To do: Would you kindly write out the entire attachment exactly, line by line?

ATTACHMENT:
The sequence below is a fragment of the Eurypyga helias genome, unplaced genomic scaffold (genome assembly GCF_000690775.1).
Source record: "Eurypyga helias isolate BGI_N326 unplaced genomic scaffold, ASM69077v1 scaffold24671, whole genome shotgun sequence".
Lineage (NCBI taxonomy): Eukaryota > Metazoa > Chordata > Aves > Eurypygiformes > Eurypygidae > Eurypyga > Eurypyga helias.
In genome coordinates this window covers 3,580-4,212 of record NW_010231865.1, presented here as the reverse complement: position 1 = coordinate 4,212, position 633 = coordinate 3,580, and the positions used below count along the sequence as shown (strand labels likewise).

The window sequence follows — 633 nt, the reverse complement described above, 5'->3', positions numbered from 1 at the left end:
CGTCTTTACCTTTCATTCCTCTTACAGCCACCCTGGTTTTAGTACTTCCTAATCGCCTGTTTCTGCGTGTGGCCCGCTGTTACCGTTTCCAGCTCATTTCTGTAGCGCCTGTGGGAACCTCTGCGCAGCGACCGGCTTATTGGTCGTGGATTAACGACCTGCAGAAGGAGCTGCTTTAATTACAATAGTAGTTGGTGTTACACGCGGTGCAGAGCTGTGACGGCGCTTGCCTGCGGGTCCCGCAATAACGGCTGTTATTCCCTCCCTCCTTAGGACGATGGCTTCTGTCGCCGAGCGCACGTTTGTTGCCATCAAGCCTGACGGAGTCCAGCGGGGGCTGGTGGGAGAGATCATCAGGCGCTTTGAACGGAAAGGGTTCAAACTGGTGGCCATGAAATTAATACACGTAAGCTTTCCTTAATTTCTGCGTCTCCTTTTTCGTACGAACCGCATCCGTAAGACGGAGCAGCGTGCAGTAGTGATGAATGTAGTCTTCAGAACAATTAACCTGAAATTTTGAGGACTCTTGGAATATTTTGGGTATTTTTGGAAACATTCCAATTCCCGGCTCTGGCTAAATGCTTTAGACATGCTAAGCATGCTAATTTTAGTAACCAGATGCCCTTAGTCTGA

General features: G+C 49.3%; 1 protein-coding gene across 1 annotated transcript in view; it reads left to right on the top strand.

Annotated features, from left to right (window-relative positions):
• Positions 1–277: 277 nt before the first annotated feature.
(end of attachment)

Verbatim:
The sequence below is a fragment of the Eurypyga helias genome, unplaced genomic scaffold (genome assembly GCF_000690775.1).
Source record: "Eurypyga helias isolate BGI_N326 unplaced genomic scaffold, ASM69077v1 scaffold24671, whole genome shotgun sequence".
Lineage (NCBI taxonomy): Eukaryota > Metazoa > Chordata > Aves > Eurypygiformes > Eurypygidae > Eurypyga > Eurypyga helias.
In genome coordinates this window covers 3,580-4,212 of record NW_010231865.1, presented here as the reverse complement: position 1 = coordinate 4,212, position 633 = coordinate 3,580, and the positions used below count along the sequence as shown (strand labels likewise).

The window sequence follows — 633 nt, the reverse complement described above, 5'->3', positions numbered from 1 at the left end:
CGTCTTTACCTTTCATTCCTCTTACAGCCACCCTGGTTTTAGTACTTCCTAATCGCCTGTTTCTGCGTGTGGCCCGCTGTTACCGTTTCCAGCTCATTTCTGTAGCGCCTGTGGGAACCTCTGCGCAGCGACCGGCTTATTGGTCGTGGATTAACGACCTGCAGAAGGAGCTGCTTTAATTACAATAGTAGTTGGTGTTACACGCGGTGCAGAGCTGTGACGGCGCTTGCCTGCGGGTCCCGCAATAACGGCTGTTATTCCCTCCCTCCTTAGGACGATGGCTTCTGTCGCCGAGCGCACGTTTGTTGCCATCAAGCCTGACGGAGTCCAGCGGGGGCTGGTGGGAGAGATCATCAGGCGCTTTGAACGGAAAGGGTTCAAACTGGTGGCCATGAAATTAATACACGTAAGCTTTCCTTAATTTCTGCGTCTCCTTTTTCGTACGAACCGCATCCGTAAGACGGAGCAGCGTGCAGTAGTGATGAATGTAGTCTTCAGAACAATTAACCTGAAATTTTGAGGACTCTTGGAATATTTTGGGTATTTTTGGAAACATTCCAATTCCCGGCTCTGGCTAAATGCTTTAGACATGCTAAGCATGCTAATTTTAGTAACCAGATGCCCTTAGTCTGA

General features: G+C 49.3%; 1 protein-coding gene across 1 annotated transcript in view; it reads left to right on the top strand.

Annotated features, from left to right (window-relative positions):
• Positions 1–277: 277 nt before the first annotated feature.